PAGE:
Tens of thousands of schoolteachers are walking off the job in Arizona on Thursday, in the state's first statewide teachers' strike. Teachers in four Colorado school districts, including two of the state's largest, are also walking out today, a day before a statewide demonstration on Friday.
The majority of Arizona’s public schools will be closed as teacher walkouts continue in a push for more education funding pic.twitter.com/jzY1Dmtqf8
— TODAY (@TODAYshow) April 26, 2018
In both states, the teachers are seeking higher pay — the average annual salary for teachers in Arizona is $47,403 and in Colorado, $51,808, versus a national average of $59,660 — and increased funding for schools, after years of cuts and shortfalls. In Colorado, lawmakers are also considering changes to the state's public pension system that would reduce take-home pay for teachers.
In Arizona, where teachers overwhelmingly approved the strike, there is no set end to the walkout. Many of Arizona's school districts, including its largest, will be closed at least Thursday and Friday, and churches and community groups are working to provide inexpensive or free emergency day care for parents. All four Colorado districts closed today are expected to be open Friday, while the state's largest district, in Denver, will be closed Friday. Teachers have already gone on strike in West Virginia, Oklahoma, and Kentucky this spring. Peter Weber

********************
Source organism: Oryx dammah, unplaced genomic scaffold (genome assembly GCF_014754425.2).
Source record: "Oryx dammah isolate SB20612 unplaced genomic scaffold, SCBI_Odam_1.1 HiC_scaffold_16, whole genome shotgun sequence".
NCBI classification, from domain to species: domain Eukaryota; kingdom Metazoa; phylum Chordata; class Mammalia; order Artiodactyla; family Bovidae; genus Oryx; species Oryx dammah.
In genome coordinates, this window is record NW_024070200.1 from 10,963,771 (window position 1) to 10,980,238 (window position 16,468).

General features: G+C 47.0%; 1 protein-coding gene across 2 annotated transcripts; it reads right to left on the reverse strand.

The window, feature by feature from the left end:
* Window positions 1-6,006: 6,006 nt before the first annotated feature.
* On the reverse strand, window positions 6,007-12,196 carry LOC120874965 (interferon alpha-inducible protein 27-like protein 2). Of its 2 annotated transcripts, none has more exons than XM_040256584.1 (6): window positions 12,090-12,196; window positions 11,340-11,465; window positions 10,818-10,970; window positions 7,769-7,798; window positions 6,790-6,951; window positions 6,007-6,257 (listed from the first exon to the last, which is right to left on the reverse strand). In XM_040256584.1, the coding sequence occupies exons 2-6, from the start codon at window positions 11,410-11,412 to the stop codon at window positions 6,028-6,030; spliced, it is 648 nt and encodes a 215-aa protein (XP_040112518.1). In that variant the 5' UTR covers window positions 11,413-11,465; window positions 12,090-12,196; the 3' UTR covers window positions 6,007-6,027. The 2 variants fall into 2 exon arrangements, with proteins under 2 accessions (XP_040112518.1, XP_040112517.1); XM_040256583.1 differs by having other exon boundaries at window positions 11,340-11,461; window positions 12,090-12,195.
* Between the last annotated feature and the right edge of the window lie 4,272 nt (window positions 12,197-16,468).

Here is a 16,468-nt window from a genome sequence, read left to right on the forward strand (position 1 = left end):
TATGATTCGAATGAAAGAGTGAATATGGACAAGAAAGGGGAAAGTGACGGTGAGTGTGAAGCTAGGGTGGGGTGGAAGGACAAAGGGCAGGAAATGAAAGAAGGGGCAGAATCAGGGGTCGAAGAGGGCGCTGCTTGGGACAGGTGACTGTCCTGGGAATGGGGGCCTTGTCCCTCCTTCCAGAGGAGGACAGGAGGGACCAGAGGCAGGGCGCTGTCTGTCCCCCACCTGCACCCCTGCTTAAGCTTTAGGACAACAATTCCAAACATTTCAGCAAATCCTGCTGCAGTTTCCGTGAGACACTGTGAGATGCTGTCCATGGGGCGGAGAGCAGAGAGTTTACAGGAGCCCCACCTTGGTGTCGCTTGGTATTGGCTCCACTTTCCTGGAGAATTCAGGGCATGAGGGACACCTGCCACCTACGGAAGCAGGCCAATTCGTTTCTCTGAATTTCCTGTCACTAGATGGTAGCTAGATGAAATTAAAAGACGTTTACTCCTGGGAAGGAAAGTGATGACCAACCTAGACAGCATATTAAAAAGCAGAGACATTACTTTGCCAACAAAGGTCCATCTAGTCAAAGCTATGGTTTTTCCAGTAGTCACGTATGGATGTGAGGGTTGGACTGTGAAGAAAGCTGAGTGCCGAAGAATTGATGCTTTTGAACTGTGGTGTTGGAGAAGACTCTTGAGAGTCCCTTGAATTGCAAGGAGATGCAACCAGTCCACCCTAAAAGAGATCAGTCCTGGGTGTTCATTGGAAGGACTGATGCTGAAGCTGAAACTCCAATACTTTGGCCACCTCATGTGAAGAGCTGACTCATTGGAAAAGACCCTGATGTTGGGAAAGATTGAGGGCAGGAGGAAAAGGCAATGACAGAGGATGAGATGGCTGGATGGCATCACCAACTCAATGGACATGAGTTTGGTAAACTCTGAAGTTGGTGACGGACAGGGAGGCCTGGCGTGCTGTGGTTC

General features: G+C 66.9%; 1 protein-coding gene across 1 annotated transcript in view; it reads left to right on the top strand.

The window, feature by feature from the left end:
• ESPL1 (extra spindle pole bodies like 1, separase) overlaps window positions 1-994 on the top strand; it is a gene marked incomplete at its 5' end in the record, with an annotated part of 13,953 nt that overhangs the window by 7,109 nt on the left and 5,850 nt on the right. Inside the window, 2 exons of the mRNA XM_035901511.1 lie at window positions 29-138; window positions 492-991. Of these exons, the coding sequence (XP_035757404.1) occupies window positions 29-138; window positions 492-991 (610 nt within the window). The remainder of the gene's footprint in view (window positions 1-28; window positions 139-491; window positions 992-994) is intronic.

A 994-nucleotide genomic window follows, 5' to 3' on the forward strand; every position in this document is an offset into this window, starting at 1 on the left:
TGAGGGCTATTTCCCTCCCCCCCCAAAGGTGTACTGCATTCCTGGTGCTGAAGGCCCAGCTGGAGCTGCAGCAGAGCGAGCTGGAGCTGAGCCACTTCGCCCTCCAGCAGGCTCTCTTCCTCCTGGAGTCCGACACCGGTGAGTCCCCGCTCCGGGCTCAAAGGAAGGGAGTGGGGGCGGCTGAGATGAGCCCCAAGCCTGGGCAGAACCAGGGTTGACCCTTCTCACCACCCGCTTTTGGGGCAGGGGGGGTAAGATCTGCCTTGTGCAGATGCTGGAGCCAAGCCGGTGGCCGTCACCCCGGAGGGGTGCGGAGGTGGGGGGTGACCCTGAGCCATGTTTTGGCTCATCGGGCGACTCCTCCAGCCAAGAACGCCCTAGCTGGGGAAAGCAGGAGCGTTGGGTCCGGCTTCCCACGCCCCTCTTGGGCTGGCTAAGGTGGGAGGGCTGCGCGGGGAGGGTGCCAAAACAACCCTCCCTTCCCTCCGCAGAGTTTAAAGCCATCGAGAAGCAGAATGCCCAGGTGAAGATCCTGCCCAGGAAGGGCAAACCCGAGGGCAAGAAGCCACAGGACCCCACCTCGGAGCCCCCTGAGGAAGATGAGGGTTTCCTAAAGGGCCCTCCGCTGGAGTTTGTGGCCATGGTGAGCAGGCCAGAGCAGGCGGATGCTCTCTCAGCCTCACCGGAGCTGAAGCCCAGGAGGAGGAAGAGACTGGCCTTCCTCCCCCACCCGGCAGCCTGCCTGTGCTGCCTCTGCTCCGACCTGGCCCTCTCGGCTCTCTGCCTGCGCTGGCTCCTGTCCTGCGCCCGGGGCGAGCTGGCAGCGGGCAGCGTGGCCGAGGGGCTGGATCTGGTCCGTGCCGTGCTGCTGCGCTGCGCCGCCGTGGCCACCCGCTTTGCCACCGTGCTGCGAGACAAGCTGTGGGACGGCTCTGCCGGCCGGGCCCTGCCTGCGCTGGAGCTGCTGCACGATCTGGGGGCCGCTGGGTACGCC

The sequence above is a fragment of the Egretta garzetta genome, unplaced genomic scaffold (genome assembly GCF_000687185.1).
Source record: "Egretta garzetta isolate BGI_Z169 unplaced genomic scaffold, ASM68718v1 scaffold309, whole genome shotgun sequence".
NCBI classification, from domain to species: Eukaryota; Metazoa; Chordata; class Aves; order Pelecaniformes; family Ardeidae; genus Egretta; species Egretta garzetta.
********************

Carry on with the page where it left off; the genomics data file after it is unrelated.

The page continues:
Oklahoma teachers will likely return to the classroom Friday after the state's largest teachers' union, the Oklahoma Education Association, called off a nine-day-old strike on Thursday, saying the walkout had gone as far as it could. Union president Alicia Priest called the strike "a victory for teachers," even though it fell short of their goals, adding that "we got here by electing the wrong people to office" and "we have the opportunity to make our voices heard at the ballot box." In Arizona, meanwhile, Gov. Doug Ducey (R) worked to avoid a strike starting Friday by offering teachers a 20 percent raise by 2020, starting with a 9 percent hike starting next fall.
Ducey, who had refused to even meet with teachers as recently as Tuesday, calling their actions a "political circus," said Thursday he was "impressed" after listening to teachers and found $274 million to cover the cost of the initial raise without raising taxes, though he did not provide any details. "It's amazing what a threatened teachers strike in an election year can get the Republicans to do," state Rep. Rebecca Rios (D) said. "I'm impressed." On Wednesday, parents, teachers, and students held walk-ins at more than 1,000 Arizona schools.
Some of the organizers of the #RedForEd protests — which seek immediate 20 percent raises for teachers, competitive salaried for classified employees, and restoring $1 billion in Great Recession education cuts — were less impressed. In a video, they said they needed more details on where the funding would come from and how Ducey would push it through the state legislature, and said they plan to push forward with Friday's walkout.
In Oklahoma, the Republican legislature and governor raised taxes on tobacco, gas, and oil production to offer teachers an average raise of $6,000 and a $1,250 raise for classified staff. Teachers had sought $10,000 raises, via revenue from reinstating a capital gains tax. A teachers' strike in West Virginia ended with a $2,000 raise earlier in March. Peter Weber